iii) The cross-modal input.

For the sake of simplicity, the cross-modal input (i.e., the input that a neuron receives from neurons in the other modality) has been given a very straightforward expression. We assumed that a neuron receives excitation only from a neuron of the other modality placed at the same spatial position. Moreover, these excitations are reciprocal and have the same value (say W) for all neurons. Hence

Hebbian training rule equations

The model adopts a classic Hebbian rule for potentiation, with a threshold for the post-synaptic activity, i.e., the synapse is modified only if the post-synaptic activity overcomes a given threshold (say θpost). We have

where τL is the time constant, and are learning factors for the excitatory and inhibitory synapses, respectively, and []+ denotes the function positive part (i.e., [x]+ = x if x≥0; [x]+ = 0 if x<0). According to Eq. (13) and (14) excitatory synapses increase and inhibitory synapses decrease in case of correlated input-output activity.

Two physiological constraints are imposed to the synapses: an individual saturation rule and a population normalization rule. First, each excitatory synapse cannot overcome a maximum saturation value (say Lmax). This is obtained assuming that the learning factor progressively decreases with the synapse strength:

where is the maximum learning factor (i.e., the learning factor when the synapse strength is zero).

Similarly, each inhibitory synapse cannot decrease below zero. Hence the learning rate decreases with the synapse value:

Finally, at each simulation step, all excitatory and inhibitory synapses entering a post-synaptic neuron are normalized, to maintain a constant synaptic input to each neuron. Normalization rules were applied separately for excitatory and inhibitory synapses, since these synapses make use of different neurotransmitters. We have

where Δt is the integration time step and ΔL denotes the synaptic change computed via Eqs. 13–16 during a single integration step.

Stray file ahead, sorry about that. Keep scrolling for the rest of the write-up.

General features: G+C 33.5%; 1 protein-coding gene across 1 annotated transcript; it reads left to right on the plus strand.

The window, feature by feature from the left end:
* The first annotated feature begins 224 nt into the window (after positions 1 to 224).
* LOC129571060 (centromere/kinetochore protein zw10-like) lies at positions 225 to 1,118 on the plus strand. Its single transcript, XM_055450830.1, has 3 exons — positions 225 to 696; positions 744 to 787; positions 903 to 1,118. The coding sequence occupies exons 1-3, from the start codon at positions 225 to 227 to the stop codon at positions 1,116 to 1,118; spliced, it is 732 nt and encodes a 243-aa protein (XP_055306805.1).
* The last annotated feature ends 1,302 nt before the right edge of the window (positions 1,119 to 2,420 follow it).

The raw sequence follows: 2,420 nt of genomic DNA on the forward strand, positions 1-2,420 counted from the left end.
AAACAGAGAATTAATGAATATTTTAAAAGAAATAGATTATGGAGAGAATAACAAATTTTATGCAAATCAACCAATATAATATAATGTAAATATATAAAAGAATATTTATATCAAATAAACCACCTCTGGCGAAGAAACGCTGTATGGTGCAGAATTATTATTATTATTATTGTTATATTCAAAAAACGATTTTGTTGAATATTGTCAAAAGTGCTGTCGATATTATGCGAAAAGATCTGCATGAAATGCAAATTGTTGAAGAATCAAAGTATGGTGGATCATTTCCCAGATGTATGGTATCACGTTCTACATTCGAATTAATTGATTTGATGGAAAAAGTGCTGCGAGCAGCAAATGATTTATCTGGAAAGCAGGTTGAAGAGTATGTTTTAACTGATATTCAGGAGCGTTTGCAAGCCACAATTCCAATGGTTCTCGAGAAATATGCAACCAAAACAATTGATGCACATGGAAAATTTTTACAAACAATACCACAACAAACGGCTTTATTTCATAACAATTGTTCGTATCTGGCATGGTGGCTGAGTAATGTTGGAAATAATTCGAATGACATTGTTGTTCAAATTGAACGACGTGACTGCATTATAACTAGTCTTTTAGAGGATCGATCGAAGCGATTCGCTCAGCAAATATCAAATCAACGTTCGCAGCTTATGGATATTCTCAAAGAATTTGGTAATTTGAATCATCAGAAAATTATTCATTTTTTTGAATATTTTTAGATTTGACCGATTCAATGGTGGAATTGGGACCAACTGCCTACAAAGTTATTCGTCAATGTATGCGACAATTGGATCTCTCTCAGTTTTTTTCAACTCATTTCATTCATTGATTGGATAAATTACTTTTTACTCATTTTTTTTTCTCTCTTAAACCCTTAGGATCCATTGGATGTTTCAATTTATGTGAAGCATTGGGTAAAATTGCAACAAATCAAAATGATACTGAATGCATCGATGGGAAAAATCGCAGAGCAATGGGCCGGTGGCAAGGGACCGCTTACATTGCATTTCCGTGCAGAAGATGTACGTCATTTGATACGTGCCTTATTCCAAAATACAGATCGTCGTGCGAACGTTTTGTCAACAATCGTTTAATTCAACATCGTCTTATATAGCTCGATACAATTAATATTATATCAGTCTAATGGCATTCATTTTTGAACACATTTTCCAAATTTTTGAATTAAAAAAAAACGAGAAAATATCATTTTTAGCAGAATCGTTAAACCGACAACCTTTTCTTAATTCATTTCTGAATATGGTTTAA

Computation of model outcome: perceived stimulus location

To compare model behavior with the results of psychophysical experiments, we need to compute a quantity which represents the individual perception (say zm, m = a, v) of the stimulus location. We tested three different metrics to calculate the individual perception of a stimulus location.

i) The population vector metric, according to which each neuron provides a two-dimensional vector, with its length equal to the firing rate and phase equal to twice its label. All these vectors are summed up, and the perceived orientation is taken as half the orientation of the final vector. Hence

where (m = a, v) represents the activity of the neuron at position k with modality m (v = visual, a = auditory).

ii) The barycenter metric, according to which the perceived stimulus location is taken as the average value (the barycenter) of the population curve. This is computed as follows:

where the meaning of the symbols is the same as before.

iii) The winner takes all metric (WTA metric), according to which, the perceived position is provided by the neuron with the maximum response; i.e.

The circularity of the neurons, to avoid border effects, has been taken into account in computing the previous metrics.

Since the WTA metric provides unreliable results of ventriloquism and the barycenter metric provides similar results as the population vector metric (see Fig. S1 in Supporting Information), the latter one was adopted.

Numerical implementation aspects